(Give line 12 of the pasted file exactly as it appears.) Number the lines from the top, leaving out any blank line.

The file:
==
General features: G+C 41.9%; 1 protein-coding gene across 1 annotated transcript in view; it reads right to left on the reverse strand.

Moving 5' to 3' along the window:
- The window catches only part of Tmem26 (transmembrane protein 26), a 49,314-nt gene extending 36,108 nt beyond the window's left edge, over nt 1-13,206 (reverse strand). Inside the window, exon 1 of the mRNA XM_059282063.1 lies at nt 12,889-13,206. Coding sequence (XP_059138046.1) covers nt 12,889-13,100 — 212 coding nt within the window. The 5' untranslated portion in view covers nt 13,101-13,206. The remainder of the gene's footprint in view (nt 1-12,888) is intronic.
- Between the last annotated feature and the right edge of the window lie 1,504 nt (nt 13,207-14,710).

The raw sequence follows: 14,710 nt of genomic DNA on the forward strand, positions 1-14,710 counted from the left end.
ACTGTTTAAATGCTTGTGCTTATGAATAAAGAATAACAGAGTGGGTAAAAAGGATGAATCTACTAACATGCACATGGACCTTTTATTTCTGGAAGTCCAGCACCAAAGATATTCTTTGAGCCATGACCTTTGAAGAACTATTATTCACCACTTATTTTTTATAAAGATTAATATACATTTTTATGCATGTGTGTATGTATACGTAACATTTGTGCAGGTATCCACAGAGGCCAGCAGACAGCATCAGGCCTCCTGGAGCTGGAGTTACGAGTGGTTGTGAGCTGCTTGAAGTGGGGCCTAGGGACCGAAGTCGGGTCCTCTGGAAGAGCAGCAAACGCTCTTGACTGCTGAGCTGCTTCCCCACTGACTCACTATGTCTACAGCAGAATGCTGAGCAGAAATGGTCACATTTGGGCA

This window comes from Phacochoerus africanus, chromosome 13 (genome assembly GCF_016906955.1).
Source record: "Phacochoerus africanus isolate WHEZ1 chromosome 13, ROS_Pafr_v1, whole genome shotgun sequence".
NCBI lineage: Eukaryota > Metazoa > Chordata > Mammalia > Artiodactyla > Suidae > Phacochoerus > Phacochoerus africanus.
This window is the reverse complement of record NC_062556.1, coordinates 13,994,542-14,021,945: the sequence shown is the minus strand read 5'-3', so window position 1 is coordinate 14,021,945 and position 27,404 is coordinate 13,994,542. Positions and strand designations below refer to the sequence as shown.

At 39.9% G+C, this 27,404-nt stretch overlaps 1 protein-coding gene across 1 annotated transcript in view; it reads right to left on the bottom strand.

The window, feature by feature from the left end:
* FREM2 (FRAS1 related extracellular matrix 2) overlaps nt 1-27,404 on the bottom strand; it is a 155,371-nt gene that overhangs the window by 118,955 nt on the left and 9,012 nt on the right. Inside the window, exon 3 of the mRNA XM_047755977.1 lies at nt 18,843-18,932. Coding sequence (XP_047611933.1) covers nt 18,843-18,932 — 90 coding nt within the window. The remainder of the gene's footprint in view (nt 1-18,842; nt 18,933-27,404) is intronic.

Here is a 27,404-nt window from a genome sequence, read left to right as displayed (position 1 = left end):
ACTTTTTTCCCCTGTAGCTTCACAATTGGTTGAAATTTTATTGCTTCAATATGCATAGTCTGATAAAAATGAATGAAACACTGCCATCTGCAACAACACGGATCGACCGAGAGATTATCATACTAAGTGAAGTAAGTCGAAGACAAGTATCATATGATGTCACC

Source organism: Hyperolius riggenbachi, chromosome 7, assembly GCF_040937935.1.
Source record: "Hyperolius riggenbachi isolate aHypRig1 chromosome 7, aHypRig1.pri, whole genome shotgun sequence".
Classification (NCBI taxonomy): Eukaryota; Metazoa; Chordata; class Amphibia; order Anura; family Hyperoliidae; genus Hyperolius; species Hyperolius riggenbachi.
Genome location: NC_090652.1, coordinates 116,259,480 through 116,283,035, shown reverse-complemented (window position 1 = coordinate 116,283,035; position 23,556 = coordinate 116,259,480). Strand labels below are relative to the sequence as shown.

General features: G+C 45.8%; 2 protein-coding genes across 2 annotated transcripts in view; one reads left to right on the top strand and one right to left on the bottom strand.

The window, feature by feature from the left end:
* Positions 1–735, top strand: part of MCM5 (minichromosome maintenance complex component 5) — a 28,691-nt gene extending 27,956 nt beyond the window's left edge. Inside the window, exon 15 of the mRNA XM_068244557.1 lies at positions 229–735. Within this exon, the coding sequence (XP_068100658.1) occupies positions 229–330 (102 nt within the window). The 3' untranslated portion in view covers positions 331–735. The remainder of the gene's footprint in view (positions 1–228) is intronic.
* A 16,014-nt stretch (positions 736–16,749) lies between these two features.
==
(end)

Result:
The window, feature by feature from the left end: